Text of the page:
Another corner-office autobiography is Swimming Across: A Memoir by Intel Chairman Andrew S. Grove (Warner). But this account focuses strictly on formative years--Grove's childhood in Nazi-occupied and later Communist-led Hungary. Perhaps it was here that Grove developed a penchant for risk-taking and an ability to persevere against the odds. In 1944, the German army marched into Hungary. Young Andris Istvan Grof's father was conscripted as a laborer, and the boy and his mother soon fled Budapest for the countryside. When Russians replaced Germans after the war, the torment didn't cease. A soldier raped Grove's mother. His father miraculously returned, emaciated beyond recognition, only to see his dairy business nationalized. Finally, with the Russian suppression of the Hungarian uprising in 1956, Grove set out with a young friend on a perilous run, mostly at night, for the Austrian border. Capped by a dramatic escape to America, the account is "fascinating and moving," said reviewer G. David Wallace.

This year's list includes two books treating the Justice Dept.'s antitrust lawsuit against Microsoft Corp. (MSFT). The volumes may be seen as complementary, since they cover different ground. Wired correspondent John Heilemann's Pride Before the Fall: The Trials of Bill Gates and the End of the Microsoft Era (HarperCollins) is less about the trial per se than about the background to the litigation. Heilemann describes how the anti-Microsoft movement began with the complaints of a few disgruntled Silicon Valley executives. He details the troubles Justice had in getting Microsoft's detractors to testify on the record. And he ushers the reader into many of the bargaining sessions between Justice's lawyers and Microsoft's. Gates appears as a kind of child emperor who thinks he knows everything about both law and software. Reviewer Dan Carney saluted the author for taking one of the most complex trials in history and turning it into a book that reads "almost like a thriller--fast-paced and hard to put down."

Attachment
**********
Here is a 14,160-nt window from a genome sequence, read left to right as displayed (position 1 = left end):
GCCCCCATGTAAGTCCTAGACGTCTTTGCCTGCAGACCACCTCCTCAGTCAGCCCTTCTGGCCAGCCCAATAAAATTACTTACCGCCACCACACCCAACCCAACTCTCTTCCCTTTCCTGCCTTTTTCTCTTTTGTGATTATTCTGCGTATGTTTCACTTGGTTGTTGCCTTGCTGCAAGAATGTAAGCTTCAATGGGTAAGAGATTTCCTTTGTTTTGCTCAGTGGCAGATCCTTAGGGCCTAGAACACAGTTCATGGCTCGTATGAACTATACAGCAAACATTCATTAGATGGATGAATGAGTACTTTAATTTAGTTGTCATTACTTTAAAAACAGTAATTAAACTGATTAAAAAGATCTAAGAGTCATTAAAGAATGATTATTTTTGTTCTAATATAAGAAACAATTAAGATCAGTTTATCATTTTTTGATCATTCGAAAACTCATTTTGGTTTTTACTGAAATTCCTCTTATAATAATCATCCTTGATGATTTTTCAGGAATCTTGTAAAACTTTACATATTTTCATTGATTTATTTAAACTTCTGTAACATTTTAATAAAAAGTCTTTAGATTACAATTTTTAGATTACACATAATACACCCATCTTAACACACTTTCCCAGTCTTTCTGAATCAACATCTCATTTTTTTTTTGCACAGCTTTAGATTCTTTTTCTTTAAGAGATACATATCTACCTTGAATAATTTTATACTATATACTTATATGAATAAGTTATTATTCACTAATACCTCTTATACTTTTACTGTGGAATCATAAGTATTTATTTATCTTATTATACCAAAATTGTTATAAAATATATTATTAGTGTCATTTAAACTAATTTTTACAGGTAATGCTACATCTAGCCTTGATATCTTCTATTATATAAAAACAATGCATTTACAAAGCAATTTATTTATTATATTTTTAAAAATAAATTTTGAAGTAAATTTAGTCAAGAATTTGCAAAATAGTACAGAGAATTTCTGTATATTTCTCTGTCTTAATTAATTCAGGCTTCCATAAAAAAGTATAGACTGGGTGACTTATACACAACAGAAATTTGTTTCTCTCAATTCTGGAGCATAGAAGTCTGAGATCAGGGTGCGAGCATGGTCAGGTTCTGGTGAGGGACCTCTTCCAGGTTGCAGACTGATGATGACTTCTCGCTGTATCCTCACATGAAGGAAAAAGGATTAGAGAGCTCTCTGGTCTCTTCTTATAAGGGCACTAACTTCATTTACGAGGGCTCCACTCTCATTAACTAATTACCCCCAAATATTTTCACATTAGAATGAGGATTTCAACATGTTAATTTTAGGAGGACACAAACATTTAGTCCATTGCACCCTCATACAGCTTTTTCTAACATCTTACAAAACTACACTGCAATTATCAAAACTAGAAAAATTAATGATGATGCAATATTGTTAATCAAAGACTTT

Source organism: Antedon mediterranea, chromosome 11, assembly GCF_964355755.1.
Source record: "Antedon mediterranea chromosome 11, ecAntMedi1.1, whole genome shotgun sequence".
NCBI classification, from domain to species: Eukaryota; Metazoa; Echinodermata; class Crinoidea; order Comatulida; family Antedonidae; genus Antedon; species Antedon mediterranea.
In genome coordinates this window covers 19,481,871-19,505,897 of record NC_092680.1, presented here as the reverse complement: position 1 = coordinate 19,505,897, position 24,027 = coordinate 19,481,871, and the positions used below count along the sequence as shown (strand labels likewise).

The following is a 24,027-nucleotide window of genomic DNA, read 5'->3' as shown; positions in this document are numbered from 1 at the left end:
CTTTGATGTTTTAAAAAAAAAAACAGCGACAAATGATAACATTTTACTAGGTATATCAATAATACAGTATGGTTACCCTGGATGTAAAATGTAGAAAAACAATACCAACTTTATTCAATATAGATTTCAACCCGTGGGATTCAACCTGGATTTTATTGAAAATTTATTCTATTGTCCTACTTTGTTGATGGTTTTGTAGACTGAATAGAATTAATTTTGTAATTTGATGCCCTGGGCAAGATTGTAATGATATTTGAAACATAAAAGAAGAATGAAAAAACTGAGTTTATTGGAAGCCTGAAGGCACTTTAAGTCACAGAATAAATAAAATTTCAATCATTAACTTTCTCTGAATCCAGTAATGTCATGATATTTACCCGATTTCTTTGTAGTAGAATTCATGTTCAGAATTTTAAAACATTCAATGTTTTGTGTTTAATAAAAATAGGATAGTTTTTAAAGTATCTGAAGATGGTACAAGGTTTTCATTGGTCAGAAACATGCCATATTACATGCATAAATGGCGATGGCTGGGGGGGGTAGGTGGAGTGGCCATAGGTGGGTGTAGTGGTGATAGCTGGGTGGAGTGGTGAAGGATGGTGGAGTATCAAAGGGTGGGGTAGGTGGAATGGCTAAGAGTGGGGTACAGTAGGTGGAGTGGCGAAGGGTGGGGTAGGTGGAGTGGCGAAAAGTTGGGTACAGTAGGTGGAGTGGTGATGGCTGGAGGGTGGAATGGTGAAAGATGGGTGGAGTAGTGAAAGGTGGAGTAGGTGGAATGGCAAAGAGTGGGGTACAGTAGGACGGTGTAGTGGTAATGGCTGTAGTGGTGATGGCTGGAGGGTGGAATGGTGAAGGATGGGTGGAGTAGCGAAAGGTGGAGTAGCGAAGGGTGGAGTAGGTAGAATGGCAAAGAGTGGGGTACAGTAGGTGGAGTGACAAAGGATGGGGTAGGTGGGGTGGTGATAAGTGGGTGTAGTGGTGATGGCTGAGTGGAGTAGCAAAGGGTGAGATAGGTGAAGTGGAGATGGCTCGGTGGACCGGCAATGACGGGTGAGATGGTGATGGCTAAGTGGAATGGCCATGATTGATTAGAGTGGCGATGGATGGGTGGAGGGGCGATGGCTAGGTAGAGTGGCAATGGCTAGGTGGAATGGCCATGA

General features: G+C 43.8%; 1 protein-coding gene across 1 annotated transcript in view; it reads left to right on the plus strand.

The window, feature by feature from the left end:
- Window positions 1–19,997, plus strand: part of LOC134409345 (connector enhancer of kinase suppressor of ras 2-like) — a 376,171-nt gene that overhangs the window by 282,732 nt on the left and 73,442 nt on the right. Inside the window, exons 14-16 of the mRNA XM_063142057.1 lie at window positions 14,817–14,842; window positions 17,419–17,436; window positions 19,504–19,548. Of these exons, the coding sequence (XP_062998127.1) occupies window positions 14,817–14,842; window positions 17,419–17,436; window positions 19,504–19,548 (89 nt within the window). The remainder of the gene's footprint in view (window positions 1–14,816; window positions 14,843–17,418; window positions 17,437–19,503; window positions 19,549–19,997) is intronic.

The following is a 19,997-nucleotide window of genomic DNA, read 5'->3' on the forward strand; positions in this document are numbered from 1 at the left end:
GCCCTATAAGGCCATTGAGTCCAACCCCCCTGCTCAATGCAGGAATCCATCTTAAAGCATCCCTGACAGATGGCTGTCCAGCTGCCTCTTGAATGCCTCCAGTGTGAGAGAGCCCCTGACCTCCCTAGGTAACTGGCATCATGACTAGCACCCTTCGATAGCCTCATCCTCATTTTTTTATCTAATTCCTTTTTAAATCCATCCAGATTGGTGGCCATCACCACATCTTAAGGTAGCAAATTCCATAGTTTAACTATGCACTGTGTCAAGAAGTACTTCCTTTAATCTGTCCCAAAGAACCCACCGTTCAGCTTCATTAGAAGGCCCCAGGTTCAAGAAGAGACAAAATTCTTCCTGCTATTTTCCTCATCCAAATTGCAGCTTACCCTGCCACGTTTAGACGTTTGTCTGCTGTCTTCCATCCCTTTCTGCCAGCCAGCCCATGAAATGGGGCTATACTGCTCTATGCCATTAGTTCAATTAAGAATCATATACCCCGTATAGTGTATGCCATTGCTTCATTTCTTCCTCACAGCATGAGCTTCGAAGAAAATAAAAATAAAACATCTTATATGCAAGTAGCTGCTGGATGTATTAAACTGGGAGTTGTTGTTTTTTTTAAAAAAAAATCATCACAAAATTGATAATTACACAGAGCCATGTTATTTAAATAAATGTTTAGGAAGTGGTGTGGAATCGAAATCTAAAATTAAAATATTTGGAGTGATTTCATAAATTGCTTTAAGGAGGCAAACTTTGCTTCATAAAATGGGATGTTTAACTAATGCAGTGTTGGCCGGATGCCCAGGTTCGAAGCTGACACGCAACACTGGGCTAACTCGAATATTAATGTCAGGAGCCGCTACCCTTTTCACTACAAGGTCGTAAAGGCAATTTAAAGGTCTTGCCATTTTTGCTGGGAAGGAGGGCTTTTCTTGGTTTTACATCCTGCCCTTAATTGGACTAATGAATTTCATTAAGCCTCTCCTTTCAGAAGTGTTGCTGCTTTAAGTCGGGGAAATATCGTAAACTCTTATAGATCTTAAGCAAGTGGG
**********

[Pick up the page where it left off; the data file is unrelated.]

In World War 3.0: Microsoft and Its Enemies (Random House), New Yorker writer Ken Auletta seeks to put the reader inside Judge Thomas Penfield Jackson's courtroom. At times this can be slow going, as the author follows the trial witness by witness. But "where Auletta excels is in getting Jackson to open up," found reviewer Carney. The judge tells the author that he finds Chairman Bill Gates "Napoleonic" and "arrogant," and Jackson describes Microsoft's behavior as "sophomoric." Then, Jackson turns his fire on appeals courts, which he says embellish their rulings with superficial scholarship. Once again, Gates comes in for harsh treatment. "Crowds do not part when he enters a room," says Auletta of Gates, whom he describes as sitting "slumped when on a stage, looking less like a mogul than a boy ordered to wear a suit."